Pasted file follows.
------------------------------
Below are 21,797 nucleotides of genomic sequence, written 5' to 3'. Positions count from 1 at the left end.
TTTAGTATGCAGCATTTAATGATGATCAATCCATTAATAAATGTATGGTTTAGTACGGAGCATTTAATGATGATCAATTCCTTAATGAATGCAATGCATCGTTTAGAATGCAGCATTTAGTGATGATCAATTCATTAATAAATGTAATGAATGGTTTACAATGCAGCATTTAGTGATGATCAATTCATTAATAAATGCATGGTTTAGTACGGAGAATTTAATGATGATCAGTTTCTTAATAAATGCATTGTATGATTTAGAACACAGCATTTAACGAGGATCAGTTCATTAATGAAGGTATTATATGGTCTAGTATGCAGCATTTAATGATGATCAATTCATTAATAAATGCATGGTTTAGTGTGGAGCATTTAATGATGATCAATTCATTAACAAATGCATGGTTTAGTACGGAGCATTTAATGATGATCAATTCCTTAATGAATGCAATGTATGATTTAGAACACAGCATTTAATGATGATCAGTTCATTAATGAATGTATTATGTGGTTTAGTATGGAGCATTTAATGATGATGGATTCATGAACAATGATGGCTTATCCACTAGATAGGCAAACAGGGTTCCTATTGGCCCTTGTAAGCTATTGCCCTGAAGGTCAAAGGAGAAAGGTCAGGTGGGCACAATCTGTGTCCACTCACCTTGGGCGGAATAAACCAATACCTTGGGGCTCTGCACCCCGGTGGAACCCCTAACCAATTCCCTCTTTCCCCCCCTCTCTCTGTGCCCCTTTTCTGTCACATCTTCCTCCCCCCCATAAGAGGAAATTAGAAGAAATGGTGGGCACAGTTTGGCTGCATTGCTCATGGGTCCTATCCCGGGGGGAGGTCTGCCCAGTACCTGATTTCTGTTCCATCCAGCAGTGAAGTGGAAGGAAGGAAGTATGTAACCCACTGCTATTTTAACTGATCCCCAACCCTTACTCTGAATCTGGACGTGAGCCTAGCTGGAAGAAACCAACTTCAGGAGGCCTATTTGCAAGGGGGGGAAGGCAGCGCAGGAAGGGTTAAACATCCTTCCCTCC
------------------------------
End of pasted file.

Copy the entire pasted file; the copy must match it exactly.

Below are 21,797 nucleotides of genomic sequence, written 5' to 3'. Positions count from 1 at the left end.
TTTAGTATGCAGCATTTAATGATGATCAATCCATTAATAAATGTATGGTTTAGTACGGAGCATTTAATGATGATCAATTCCTTAATGAATGCAATGCATCGTTTAGAATGCAGCATTTAGTGATGATCAATTCATTAATAAATGTAATGAATGGTTTACAATGCAGCATTTAGTGATGATCAATTCATTAATAAATGCATGGTTTAGTACGGAGAATTTAATGATGATCAGTTTCTTAATAAATGCATTGTATGATTTAGAACACAGCATTTAACGAGGATCAGTTCATTAATGAAGGTATTATATGGTCTAGTATGCAGCATTTAATGATGATCAATTCATTAATAAATGCATGGTTTAGTGTGGAGCATTTAATGATGATCAATTCATTAACAAATGCATGGTTTAGTACGGAGCATTTAATGATGATCAATTCCTTAATGAATGCAATGTATGATTTAGAACACAGCATTTAATGATGATCAGTTCATTAATGAATGTATTATGTGGTTTAGTATGGAGCATTTAATGATGATGGATTCATGAACAATGATGGCTTATCCACTAGATAGGCAAACAGGGTTCCTATTGGCCCTTGTAAGCTATTGCCCTGAAGGTCAAAGGAGAAAGGTCAGGTGGGCACAATCTGTGTCCACTCACCTTGGGCGGAATAAACCAATACCTTGGGGCTCTGCACCCCGGTGGAACCCCTAACCAATTCCCTCTTTCCCCCCCTCTCTCTGTGCCCCTTTTCTGTCACATCTTCCTCCCCCCCATAAGAGGAAATTAGAAGAAATGGTGGGCACAGTTTGGCTGCATTGCTCATGGGTCCTATCCCGGGGGGAGGTCTGCCCAGTACCTGATTTCTGTTCCATCCAGCAGTGAAGTGGAAGGAAGGAAGTATGTAACCCACTGCTATTTTAACTGATCCCCAACCCTTACTCTGAATCTGGACGTGAGCCTAGCTGGAAGAAACCAACTTCAGGAGGCCTATTTGCAAGGGGGGGAAGGCAGCGCAGGAAGGGTTAAACATCCTTCCCTCC